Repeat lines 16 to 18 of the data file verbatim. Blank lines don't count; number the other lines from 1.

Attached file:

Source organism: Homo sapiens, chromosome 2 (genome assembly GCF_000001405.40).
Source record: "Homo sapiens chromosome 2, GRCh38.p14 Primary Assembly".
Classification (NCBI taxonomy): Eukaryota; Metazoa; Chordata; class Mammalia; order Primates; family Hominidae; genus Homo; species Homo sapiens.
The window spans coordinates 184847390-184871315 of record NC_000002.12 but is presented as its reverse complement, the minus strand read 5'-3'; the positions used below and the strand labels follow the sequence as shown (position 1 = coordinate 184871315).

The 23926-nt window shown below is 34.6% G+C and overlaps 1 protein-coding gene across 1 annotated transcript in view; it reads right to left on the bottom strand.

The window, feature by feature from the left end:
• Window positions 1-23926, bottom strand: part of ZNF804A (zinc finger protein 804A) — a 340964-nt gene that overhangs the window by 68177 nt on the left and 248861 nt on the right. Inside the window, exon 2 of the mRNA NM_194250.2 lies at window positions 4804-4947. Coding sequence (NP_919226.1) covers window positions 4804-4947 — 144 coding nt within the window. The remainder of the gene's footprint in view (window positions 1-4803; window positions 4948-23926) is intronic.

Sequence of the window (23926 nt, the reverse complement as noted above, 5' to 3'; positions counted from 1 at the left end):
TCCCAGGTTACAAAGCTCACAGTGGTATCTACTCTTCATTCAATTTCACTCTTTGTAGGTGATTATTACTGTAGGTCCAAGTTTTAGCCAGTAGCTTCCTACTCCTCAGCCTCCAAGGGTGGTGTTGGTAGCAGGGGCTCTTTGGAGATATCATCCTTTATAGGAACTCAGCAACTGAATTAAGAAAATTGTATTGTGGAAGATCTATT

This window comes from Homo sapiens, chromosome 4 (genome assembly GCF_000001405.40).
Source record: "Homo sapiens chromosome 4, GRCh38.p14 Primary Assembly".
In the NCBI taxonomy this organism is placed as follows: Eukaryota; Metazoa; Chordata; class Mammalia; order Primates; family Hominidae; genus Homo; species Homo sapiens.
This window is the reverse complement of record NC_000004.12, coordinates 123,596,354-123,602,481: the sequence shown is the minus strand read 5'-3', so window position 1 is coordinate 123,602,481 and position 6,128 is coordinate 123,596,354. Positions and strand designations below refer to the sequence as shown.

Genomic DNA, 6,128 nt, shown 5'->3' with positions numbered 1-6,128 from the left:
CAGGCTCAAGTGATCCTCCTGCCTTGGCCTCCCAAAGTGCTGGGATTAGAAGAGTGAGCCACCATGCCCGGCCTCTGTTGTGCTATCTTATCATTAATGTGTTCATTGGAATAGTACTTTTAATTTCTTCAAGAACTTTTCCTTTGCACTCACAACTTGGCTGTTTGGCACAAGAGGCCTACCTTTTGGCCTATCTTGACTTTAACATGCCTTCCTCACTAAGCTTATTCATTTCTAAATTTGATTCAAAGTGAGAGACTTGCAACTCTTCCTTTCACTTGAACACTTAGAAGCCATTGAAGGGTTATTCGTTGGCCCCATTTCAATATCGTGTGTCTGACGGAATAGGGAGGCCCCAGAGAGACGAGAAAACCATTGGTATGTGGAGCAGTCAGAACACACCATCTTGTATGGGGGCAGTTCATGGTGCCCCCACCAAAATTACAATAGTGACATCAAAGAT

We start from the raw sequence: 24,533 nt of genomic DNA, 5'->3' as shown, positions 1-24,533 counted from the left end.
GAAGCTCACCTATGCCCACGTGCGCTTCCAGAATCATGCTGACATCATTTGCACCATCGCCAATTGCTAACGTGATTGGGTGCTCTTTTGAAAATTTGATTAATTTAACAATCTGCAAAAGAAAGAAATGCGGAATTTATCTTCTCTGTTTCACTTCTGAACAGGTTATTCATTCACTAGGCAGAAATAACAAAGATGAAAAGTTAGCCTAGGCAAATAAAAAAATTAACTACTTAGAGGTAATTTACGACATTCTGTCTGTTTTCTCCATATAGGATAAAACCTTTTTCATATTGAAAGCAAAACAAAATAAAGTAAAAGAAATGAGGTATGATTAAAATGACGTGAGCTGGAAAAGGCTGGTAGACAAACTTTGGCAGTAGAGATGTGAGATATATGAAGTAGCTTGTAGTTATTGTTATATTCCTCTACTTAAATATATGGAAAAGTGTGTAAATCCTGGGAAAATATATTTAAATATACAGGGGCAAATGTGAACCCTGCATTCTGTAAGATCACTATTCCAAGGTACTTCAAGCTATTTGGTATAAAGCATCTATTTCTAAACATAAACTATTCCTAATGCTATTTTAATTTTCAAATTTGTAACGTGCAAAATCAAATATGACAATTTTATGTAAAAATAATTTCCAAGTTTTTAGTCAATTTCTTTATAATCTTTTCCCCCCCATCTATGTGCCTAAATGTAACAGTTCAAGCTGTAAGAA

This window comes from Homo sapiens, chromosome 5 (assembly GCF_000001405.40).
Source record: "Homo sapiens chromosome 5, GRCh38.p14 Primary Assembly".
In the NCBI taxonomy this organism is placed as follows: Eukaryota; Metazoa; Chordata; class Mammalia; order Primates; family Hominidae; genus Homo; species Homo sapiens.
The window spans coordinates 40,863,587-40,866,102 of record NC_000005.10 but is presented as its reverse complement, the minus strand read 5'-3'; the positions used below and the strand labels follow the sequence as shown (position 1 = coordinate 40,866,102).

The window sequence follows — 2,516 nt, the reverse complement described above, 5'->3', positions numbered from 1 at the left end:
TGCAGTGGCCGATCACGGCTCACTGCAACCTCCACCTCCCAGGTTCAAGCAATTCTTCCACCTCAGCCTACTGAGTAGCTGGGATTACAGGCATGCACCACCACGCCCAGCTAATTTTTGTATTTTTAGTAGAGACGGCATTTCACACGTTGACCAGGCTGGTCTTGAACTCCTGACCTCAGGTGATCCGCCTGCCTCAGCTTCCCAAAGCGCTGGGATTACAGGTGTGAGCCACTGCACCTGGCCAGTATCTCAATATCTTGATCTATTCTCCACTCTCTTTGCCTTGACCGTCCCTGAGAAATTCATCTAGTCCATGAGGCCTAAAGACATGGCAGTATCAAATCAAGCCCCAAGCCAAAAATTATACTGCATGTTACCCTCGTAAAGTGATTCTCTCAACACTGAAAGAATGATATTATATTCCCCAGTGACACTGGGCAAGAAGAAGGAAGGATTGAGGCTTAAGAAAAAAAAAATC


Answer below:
We start from the raw sequence: 24,533 nt of genomic DNA, 5'->3' as shown, positions 1-24,533 counted from the left end.
GAAGCTCACCTATGCCCACGTGCGCTTCCAGAATCATGCTGACATCATTTGCACCATCGCCAATTGCTAACGTGATTGGGTGCTCTTTTGAAAATTTGATTAATTTAACAATCTGCAAAAGAAAGAAATGCGGAATTTATCTTCTCTGTTTCACTTCTGAACAGGTTATTCATTCACTAGGCAGAAATAACAAAGATGAAAAGTTAGCCTAGGCAAATAAAAAAATTAACTACTTAGAGGTAATTTACGACATTCTGTCTGTTTTCTCCATATAGGATAAAACCTTTTTCATATTGAAAGCAAAACAAAATAAAGTAAAAGAAATGAGGTATGATTAAAATGACGTGAGCTGGAAAAGGCTGGTAGACAAACTTTGGCAGTAGAGATGTGAGATATATGAAGTAGCTTGTAGTTATTGTTATATTCCTCTACTTAAATATATGGAAAAGTGTGTAAATCCTGGGAAAATATATTTAAATATACAGGGGCAAATGTGAACCCTGCATTCTGTAAGATCACTATTCCAAGGTACTTCAAGCTATTTGGTATAAAGCATCTATTTCTAAACATAAACTATTCCTAATGCTATTTTAATTTTCAAATTTGTAACGTGCAAAATCAAATATGACAATTTTATGTAAAAATAATTTCCAAGTTTTTAGTCAATTTCTTTATAATCTTTTCCCCCCCATCTATGTGCCTAAATGTAACAGTTCAAGCTGTAAGAA

This window comes from Homo sapiens, chromosome 5 (assembly GCF_000001405.40).